While the prongs make it easier to use, they’re also the Spinstyle Pro’s main disadvantage. There’s nothing to actually hold your hair in place, so it only works vertically and right side up. It’s also a bit more expensive than the average for rotating curling irons, so if you want the Spinstyle Pro, you’ll have to set aside some room in your budget.
The cost may be heavy, but it’s a competent rotating iron that’s very easy to use. If you want an effortless curling experience, the SalonTech Spinstyle Pro is the one for you.
It might not look like your average curling iron, but trust us, it is one. Sharp-eyed readers may have noticed that the name and design are very close to another curling iron, and that’s because this product is essentially the cheap and downmarket version with a different label. However, there are enough differences that this one and the more expensive Chi product are quite distinct.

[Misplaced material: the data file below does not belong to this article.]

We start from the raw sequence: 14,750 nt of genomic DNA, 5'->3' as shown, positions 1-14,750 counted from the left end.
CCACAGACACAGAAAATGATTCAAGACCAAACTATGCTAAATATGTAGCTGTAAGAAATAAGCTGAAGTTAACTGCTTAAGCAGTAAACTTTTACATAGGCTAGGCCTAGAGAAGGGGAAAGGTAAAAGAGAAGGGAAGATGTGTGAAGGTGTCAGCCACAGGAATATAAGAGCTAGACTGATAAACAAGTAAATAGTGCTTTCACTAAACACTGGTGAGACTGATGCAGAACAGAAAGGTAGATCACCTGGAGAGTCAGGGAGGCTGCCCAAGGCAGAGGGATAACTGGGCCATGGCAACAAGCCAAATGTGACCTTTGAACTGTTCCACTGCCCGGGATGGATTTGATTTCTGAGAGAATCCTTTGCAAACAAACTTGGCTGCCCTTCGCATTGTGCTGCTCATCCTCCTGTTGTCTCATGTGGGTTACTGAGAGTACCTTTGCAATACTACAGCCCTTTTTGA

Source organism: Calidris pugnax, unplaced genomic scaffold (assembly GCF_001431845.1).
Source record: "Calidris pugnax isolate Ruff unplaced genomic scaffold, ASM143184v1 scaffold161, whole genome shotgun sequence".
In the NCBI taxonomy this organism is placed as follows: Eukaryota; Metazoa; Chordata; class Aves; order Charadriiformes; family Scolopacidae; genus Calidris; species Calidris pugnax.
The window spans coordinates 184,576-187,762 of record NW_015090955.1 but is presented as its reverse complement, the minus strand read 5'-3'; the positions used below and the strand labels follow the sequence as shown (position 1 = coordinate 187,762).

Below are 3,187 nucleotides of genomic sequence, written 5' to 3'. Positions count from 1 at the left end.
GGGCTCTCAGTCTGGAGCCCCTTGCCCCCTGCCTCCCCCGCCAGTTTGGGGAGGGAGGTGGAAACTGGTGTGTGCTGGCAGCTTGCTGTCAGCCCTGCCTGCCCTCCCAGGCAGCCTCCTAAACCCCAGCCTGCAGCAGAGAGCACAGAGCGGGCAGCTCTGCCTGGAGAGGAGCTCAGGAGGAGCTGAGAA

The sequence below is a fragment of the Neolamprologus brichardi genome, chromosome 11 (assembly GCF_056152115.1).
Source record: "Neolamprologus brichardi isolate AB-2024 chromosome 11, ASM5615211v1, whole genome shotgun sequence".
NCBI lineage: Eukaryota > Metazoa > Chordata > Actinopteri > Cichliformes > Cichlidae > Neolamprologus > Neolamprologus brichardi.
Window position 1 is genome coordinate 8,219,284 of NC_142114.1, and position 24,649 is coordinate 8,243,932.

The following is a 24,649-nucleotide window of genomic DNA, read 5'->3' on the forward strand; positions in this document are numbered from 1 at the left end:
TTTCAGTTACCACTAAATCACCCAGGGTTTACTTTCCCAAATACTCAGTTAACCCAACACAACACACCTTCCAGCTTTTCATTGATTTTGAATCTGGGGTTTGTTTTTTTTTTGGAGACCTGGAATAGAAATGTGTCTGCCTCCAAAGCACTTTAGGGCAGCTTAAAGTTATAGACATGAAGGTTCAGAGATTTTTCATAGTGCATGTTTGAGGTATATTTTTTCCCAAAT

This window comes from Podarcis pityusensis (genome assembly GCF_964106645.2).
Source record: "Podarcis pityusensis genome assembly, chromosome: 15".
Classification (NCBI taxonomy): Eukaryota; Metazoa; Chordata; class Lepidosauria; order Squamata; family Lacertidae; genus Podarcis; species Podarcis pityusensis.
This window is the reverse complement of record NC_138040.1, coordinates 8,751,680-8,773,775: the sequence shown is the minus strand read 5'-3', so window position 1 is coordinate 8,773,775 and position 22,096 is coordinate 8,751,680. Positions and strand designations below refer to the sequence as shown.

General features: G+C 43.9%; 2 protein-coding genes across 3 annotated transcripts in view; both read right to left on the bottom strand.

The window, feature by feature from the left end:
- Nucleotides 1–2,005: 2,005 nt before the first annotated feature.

It looks quite unusual thanks to the shroud around the barrel, which makes it nearly impossible to accidentally burn yourself on it. You’ve got six control buttons on the handle, plus a digital temperature display. Two of the buttons control barrel rotation, one is the power switch, and the other three control temperature.
The barrel is 1 inch wide and is made of ceramic, giving you even heat all over the barrel. It’s got a good temperature range that maxes out at 410 F (210 C), with several preset levels for given hair types. It gets to working temperature in 60 seconds.